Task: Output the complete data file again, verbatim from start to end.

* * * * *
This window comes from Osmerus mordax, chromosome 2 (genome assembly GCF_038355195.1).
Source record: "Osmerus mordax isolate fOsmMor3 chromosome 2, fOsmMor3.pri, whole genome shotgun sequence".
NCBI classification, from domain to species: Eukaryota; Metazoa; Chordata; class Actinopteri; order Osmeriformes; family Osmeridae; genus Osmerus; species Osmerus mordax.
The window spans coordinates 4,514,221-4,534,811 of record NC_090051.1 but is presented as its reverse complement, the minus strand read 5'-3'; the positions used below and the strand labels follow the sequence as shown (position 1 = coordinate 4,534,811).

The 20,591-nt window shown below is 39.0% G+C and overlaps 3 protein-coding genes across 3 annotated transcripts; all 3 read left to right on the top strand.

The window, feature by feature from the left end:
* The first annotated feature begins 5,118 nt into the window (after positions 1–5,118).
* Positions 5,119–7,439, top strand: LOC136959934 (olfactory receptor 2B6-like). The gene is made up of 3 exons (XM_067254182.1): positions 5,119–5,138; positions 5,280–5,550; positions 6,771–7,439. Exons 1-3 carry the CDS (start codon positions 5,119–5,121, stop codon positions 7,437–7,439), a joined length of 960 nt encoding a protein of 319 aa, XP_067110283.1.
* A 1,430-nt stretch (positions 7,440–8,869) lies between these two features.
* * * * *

This window comes from Osmerus mordax, chromosome 2 (genome assembly GCF_038355195.1).
Source record: "Osmerus mordax isolate fOsmMor3 chromosome 2, fOsmMor3.pri, whole genome shotgun sequence".
NCBI classification, from domain to species: Eukaryota; Metazoa; Chordata; class Actinopteri; order Osmeriformes; family Osmeridae; genus Osmerus; species Osmerus mordax.
The window spans coordinates 4,514,221-4,534,811 of record NC_090051.1 but is presented as its reverse complement, the minus strand read 5'-3'; the positions used below and the strand labels follow the sequence as shown (position 1 = coordinate 4,534,811).

The 20,591-nt window shown below is 39.0% G+C and overlaps 3 protein-coding genes across 3 annotated transcripts; all 3 read left to right on the top strand.

The window, feature by feature from the left end:
* The first annotated feature begins 5,118 nt into the window (after positions 1–5,118).
* Positions 5,119–7,439, top strand: LOC136959934 (olfactory receptor 2B6-like). The gene is made up of 3 exons (XM_067254182.1): positions 5,119–5,138; positions 5,280–5,550; positions 6,771–7,439. Exons 1-3 carry the CDS (start codon positions 5,119–5,121, stop codon positions 7,437–7,439), a joined length of 960 nt encoding a protein of 319 aa, XP_067110283.1.
* A 1,430-nt stretch (positions 7,440–8,869) lies between these two features.